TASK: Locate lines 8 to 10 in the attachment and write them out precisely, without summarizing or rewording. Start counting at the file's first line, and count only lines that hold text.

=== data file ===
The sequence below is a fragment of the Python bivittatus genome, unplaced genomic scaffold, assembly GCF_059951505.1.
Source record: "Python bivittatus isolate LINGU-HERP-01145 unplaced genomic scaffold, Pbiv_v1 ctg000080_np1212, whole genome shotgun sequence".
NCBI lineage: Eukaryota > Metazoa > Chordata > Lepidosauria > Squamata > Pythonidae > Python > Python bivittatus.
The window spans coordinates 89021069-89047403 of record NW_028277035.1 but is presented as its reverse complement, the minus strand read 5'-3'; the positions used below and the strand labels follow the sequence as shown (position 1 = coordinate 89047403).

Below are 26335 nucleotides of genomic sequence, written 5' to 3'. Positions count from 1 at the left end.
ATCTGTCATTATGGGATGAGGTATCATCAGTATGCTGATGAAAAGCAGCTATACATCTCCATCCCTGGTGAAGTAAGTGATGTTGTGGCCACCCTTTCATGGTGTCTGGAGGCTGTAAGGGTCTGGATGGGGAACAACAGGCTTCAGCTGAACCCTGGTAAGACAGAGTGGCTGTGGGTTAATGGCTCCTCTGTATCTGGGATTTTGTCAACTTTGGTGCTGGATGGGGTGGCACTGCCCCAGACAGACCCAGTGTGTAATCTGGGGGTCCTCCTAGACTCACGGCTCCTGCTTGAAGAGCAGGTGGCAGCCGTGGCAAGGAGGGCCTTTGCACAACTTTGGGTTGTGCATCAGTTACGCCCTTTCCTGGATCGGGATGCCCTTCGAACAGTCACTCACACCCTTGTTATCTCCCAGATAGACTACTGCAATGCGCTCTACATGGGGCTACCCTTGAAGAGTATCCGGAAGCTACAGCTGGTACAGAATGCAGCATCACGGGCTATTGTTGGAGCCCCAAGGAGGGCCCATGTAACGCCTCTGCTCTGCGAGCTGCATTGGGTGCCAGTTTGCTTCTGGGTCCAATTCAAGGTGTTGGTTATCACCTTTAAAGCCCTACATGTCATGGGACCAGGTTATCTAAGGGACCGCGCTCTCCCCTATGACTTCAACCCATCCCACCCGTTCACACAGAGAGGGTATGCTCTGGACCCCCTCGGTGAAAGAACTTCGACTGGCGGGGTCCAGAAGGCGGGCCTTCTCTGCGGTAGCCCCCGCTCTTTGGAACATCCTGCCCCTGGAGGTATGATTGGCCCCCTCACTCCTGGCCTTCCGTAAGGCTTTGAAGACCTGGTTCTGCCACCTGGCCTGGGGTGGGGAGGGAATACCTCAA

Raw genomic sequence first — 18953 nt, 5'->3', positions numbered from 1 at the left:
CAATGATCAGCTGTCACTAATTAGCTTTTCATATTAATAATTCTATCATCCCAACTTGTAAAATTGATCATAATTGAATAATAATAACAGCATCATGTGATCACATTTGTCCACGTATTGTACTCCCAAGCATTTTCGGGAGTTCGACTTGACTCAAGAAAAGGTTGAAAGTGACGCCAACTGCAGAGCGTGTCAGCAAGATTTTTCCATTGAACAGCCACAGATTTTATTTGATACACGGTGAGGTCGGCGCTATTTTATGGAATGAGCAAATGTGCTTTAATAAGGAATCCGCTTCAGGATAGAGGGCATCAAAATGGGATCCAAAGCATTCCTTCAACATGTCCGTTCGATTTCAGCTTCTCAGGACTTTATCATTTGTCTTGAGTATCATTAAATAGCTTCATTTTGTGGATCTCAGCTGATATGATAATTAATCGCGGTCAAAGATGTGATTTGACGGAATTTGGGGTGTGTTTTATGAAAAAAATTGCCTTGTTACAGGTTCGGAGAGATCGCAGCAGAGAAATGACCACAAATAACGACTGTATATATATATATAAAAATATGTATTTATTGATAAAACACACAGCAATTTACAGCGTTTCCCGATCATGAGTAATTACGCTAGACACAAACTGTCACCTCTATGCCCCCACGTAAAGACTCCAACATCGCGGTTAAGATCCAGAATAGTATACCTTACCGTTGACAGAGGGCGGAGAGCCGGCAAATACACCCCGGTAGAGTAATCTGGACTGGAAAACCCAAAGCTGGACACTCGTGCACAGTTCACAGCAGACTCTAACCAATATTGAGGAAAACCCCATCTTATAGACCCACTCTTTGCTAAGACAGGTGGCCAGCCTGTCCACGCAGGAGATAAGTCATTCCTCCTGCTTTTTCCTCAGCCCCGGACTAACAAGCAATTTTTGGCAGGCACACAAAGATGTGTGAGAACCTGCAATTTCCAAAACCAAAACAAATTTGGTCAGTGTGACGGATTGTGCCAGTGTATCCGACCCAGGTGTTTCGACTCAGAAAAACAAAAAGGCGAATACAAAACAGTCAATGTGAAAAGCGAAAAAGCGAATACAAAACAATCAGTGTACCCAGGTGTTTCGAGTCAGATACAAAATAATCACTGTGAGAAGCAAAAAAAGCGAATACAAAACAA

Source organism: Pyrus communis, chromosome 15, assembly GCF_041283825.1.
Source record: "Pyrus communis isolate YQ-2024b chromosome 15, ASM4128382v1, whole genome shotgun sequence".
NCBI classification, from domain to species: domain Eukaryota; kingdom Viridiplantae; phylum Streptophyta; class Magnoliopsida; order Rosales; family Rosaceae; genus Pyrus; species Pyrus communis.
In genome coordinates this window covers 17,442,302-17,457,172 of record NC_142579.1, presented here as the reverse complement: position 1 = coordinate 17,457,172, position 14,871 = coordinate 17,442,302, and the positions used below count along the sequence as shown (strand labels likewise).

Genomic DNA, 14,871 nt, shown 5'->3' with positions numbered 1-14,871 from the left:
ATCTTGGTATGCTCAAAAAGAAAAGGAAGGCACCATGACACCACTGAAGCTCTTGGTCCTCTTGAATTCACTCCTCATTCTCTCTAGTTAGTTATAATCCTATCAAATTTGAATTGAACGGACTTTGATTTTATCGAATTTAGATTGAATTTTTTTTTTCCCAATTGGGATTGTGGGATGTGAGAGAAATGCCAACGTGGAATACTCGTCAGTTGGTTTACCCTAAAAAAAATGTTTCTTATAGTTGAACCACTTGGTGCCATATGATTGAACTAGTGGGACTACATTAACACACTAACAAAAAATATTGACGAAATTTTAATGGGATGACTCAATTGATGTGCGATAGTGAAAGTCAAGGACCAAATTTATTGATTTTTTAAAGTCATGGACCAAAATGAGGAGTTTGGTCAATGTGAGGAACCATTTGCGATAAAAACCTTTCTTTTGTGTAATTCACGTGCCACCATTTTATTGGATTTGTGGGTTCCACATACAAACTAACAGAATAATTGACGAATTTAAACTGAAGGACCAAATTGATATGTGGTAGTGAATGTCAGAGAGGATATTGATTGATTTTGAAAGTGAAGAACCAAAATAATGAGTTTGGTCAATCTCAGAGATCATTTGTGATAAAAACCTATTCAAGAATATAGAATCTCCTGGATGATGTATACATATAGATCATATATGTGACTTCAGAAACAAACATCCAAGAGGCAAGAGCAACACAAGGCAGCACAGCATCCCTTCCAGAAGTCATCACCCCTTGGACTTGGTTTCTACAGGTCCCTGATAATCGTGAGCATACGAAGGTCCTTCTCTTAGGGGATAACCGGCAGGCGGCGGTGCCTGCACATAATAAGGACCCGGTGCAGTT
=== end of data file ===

CAATGATCAGCTGTCACTAATTAGCTTTTCATATTAATAATTCTATCATCCCAACTTGTAAAATTGATCATAATTGAATAATAATAACAGCATCATGTGATCACATTTGTCCACGTATTGTACTCCCAAGCATTTTCGGGAGTTCGACTTGACTCAAGAAAAGGTTGAAAGTGACGCCAACTGCAGAGCGTGTCAGCAAGATTTTTCCATTGAACAGCCACAGATTTTATTTGATACACGGTGAGGTCGGCGCTATTTTATGGAATGAGCAAATGTGCTTTAATAAGGAATCCGCTTCAGGATAGAGGGCATCAAAATGGGATCCAAAGCATTCCTTCAACATGTCCGTTCGATTTCAGCTTCTCAGGACTTTATCATTTGTCTTGAGTATCATTAAATAGCTTCATTTTGTGGATCTCAGCTGATATGATAATTAATCGCGGTCAAAGATGTGATTTGACGGAATTTGGGGTGTGTTTTATGAAAAAAATTGCCTTGTTACAGGTTCGGAGAGATCGCAGCAGAGAAATGACCACAAATAACGACTGTATATATATATATAAAAATATGTATTTATTGATAAAACACACAGCAATTTACAGCGTTTCCCGATCATGAGTAATTACGCTAGACACAAACTGTCACCTCTATGCCCCCACGTAAAGACTCCAACATCGCGGTTAAGATCCAGAATAGTATACCTTACCGTTGACAGAGGGCGGAGAGCCGGCAAATACACCCCGGTAGAGTAATCTGGACTGGAAAACCCAAAGCTGGACACTCGTGCACAGTTCACAGCAGACTCTAACCAATATTGAGGAAAACCCCATCTTATAGACCCACTCTTTGCTAAGACAGGTGGCCAGCCTGTCCACGCAGGAGATAAGTCATTCCTCCTGCTTTTTCCTCAGCCCCGGACTAACAAGCAATTTTTGGCAGGCACACAAAGATGTGTGAGAACCTGCAATTTCCAAAACCAAAACAAATTTGGTCAGTGTGACGGATTGTGCCAGTGTATCCGACCCAGGTGTTTCGACTCAGAAAAACAAAAAGGCGAATACAAAACAGTCAATGTGAAAAGCGAAAAAGCGAATACAAAACAATCAGTGTACCCAGGTGTTTCGAGTCAGATACAAAATAATCACTGTGAGAAGCAAAAAAAGCGAATACAAAACAA

Source organism: Pyrus communis, chromosome 15, assembly GCF_041283825.1.
Source record: "Pyrus communis isolate YQ-2024b chromosome 15, ASM4128382v1, whole genome shotgun sequence".